Workers chanted things like “Low pay is not OK” outside fast-food restaurants, attracting support. Home care workers stood alongside fast-food workers marching outside McDonald’s locations as the groups unite to fight for higher wages.
Federal workers are striking in Washington DC, demanding that President Obama encourage federal buildings to set a $15 minimum wage, improve benefits and give them collective bargaining rights.
The real solution to making a higher wage is to get skills that make you a more valuable employee. Raising the minimum wage without raising productivity will drive more companies to automation, eliminating low wage positions.
**Those workers make 7.50 an hour. That’s fit for a teenager looking for pocket money. It is not appropriate for anyone older. They have families to feed, parents to look after, all kinds of troubles that real adults have. Try paying monthly rent on 7.50/hour. 15.15 should be the minimum wage. And even that will get you only 25,000 a year, still in poverty level.
I wrote to those workers on Black Friday that I would have joined their protest here in New Mexico, again a very impoverished state. Except I’m too sick to. I made a donation instead. These people need relief, and they need it now. They cannot afford to pay the tuition at a two year college to learn good skills. Even two year college is out of their range. It sucks.:mad:**
Would be nice if it could happen, but are you willing or able to pay double on groceries or at McDonalds? Even if employers could do it without raising prices, it would cut into their profits so it wouldn’t happen.
Also, if minimum wage doubled it would be coming nearer to my hourly wage. What would that mean for me? Is mine going to double too or do I now make the same amount of money as before even though everything is all of a sudden more expensive?
Seems to be a no win situation. This will continue to be a problem until executive managements are willing to admit that over the last 20 or 30 years their salaries have reached levels of an astronomically higher percentage hsitorically, in comparison to profits, over those working below them.
The CEO of Walmart made $11.5M in 2014 to manage a company that generated $476B in 2014 sales and employs 2M people. Contrast that with Tom Cruise who got paid $35M (his going rate) to star in “Edge of Tomorrow”, a movie that probably lost money (a movie needs to make twice its production and advertising costs to break even). Why does everybody get the knickers all knotted up over the what the CEO of Walmart makes, but gives a pass to Tom Cruise who makes a heck of a lot more money for doing a heck of a lot less work?
Not to worry. Obama has just added another 5 million people to the numbers seeking employment. Well, and that’s probably not more than half the people working with fake ID that the government won’t deport. And, of course, the government has imported thousands of Somali “refugees” (and who, in Somalia, isn’t a refugee from somebody?) as well as others of questionable good will, to compete as well.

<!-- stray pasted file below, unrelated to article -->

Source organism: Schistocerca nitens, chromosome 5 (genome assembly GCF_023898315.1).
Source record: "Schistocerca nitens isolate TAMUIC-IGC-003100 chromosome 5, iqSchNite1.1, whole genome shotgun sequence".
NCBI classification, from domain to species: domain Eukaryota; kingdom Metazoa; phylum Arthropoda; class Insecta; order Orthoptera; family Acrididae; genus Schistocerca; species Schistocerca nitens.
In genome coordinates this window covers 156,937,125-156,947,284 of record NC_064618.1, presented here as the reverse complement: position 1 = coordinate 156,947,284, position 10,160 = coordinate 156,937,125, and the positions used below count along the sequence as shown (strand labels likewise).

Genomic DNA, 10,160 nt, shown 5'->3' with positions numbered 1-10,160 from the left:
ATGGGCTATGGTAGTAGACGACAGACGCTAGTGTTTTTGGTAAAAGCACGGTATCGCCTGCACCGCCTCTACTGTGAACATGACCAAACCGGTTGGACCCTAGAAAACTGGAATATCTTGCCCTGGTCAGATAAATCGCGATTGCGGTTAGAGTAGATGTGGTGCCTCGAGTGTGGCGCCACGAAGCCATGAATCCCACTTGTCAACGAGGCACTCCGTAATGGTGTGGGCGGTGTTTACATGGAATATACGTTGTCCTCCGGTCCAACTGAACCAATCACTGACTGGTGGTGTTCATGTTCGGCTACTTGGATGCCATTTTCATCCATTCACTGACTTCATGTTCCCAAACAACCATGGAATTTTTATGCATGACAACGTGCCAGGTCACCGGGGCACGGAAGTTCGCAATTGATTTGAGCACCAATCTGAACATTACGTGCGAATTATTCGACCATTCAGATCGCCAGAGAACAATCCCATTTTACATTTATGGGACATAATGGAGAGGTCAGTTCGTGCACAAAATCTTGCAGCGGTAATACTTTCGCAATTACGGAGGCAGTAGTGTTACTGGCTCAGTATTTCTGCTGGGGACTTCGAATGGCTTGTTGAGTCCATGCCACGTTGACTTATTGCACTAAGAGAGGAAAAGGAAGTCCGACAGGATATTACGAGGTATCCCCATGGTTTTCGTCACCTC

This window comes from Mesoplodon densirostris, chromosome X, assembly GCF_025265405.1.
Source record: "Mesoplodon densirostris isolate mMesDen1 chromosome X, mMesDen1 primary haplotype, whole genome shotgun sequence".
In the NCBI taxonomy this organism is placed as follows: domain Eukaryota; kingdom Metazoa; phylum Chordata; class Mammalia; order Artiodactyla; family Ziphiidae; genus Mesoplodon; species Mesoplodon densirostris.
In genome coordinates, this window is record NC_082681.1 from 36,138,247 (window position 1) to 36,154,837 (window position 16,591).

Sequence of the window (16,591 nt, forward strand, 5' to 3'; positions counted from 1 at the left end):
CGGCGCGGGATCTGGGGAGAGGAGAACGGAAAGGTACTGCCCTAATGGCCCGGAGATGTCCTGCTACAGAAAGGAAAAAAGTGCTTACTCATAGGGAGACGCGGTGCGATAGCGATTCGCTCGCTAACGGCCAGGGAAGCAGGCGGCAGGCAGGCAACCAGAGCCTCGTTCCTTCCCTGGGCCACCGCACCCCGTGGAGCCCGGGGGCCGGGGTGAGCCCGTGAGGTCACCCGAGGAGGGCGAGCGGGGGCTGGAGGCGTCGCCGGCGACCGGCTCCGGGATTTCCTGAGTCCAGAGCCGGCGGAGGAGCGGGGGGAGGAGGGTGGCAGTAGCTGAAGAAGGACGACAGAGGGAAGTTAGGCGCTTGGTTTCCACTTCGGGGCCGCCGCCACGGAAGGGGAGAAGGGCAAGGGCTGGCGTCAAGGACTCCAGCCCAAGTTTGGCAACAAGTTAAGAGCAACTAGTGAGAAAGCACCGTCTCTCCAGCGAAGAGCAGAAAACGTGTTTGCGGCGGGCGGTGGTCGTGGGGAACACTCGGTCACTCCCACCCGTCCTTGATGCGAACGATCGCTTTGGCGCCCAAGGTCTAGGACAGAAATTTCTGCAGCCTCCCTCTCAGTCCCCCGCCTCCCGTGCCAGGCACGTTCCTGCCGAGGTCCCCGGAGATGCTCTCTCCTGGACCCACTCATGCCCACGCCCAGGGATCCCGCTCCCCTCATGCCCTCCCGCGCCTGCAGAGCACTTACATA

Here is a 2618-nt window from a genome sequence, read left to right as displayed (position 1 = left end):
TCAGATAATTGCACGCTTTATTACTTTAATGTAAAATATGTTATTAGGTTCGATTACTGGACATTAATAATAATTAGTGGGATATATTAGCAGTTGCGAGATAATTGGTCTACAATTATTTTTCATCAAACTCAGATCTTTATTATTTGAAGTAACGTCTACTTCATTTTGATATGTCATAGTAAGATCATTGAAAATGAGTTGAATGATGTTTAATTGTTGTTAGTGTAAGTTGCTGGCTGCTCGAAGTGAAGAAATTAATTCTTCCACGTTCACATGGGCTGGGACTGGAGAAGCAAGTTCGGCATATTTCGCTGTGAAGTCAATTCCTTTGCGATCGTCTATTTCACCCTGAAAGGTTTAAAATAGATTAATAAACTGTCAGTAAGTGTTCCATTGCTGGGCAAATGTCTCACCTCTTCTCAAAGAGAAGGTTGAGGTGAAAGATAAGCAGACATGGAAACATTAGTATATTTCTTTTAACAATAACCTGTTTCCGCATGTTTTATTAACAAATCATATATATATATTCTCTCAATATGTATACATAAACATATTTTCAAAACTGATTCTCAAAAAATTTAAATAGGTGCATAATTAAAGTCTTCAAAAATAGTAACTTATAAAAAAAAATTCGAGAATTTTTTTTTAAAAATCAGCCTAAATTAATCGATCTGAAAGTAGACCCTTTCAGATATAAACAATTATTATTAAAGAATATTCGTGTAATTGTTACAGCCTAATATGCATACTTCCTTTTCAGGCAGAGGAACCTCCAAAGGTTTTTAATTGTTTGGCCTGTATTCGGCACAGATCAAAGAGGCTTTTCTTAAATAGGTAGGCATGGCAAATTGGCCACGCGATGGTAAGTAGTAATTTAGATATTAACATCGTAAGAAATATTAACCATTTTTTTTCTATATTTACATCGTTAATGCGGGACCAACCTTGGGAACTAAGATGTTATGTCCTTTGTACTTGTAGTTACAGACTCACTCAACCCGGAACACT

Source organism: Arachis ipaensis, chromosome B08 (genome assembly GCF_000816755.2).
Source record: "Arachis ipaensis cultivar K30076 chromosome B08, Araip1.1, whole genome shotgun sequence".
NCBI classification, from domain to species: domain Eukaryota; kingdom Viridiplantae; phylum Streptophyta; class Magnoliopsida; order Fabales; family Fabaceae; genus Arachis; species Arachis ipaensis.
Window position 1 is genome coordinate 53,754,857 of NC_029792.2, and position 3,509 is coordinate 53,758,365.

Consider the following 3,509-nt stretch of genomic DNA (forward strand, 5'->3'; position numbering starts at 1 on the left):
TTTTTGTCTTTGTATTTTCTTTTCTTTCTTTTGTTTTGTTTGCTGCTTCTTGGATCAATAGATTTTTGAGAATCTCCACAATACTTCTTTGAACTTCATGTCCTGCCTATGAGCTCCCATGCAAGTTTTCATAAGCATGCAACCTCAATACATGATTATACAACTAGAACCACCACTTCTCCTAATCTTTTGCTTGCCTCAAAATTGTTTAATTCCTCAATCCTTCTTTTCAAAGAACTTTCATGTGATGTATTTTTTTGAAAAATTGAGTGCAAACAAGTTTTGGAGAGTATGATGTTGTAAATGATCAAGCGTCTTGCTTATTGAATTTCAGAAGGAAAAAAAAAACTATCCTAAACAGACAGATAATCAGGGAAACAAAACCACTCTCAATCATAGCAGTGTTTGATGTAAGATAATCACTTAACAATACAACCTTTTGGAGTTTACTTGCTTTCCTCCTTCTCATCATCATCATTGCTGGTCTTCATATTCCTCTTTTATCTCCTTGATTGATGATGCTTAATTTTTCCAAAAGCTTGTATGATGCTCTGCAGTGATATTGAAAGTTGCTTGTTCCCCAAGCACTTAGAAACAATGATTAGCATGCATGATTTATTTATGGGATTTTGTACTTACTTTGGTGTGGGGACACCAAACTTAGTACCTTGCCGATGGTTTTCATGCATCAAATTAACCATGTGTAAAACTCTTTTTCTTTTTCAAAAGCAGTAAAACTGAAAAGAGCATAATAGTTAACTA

Got to keep those wages low, and most important of all, got to keep touting a higher minimum wage while doing everything possible to keep them down.
No, because the theatres get half the gross, so a movie needs to gross double its production and advertising costs before it shows a profit. So if a movie cost $100M to make and has a $50M advertising budget, it needs to gross $300M to break even.
I believe you nailed it, ucfengr. Minimum wage could be fifty bucks an hour, but if robots have 90% of these sorts of jobs then who cares? And it’s an absolute given that in the very near future this is going to be precisely the case. My best guess is that the US will pass some kind of federal minimum wage just as this begins to be reality. Do we perhaps have any CAF roboticists present? I was a checker for Safeway and another big grocery chain when I was a kid, and I’ve seen what automatic check out lanes have done to union workers. Robots flipping burgers is only the tiniest of tiniest steps away from that….
Considering the quality of service and number of times my orders have been wrong, there are many of them being over paid as it is. Let them go to a tip system, maybe their ability to make orders correctly will improve.
I’m just stating the fact that in comparison to profits executives in the same company make far more money than those below them than in times past. I’m not sure how you could defend an executive making 73618% more in a year than a full time worker on the bottom.
Hollywood is another story; I don’t see how the pay of Tom Cruise is related to the CEO of Walmart paying his employees minimum wage. Of course Tom Cruise is overpaid too but I’m sure whoever works for him is handsomely paid.
If wages at McDonald’s double then it’s safe to assume prices will go up. The odd store paying more here and there might not make much of a difference, but you can bet if wages were doubled across the board it would sure have an effect on the price. In Fort Mcmurray, Alberta I’ve heard fast food workers make closer to $20 an hour and food is more expensive there.
What is there to defend? The company is owned by the shareholders, its their capital, their money to spend how they feel best. If in their judgment the CEO brings that much value to the company compared to a full time worker on the bottom, then so be it. CEO’s also operate in a supply and demand economy. How much does it cost to get a good CEO? How much does it cost to get that full time worker at the bottom. It is not comparable. Those that complain about certain executive pay appear to be complaining out of envy.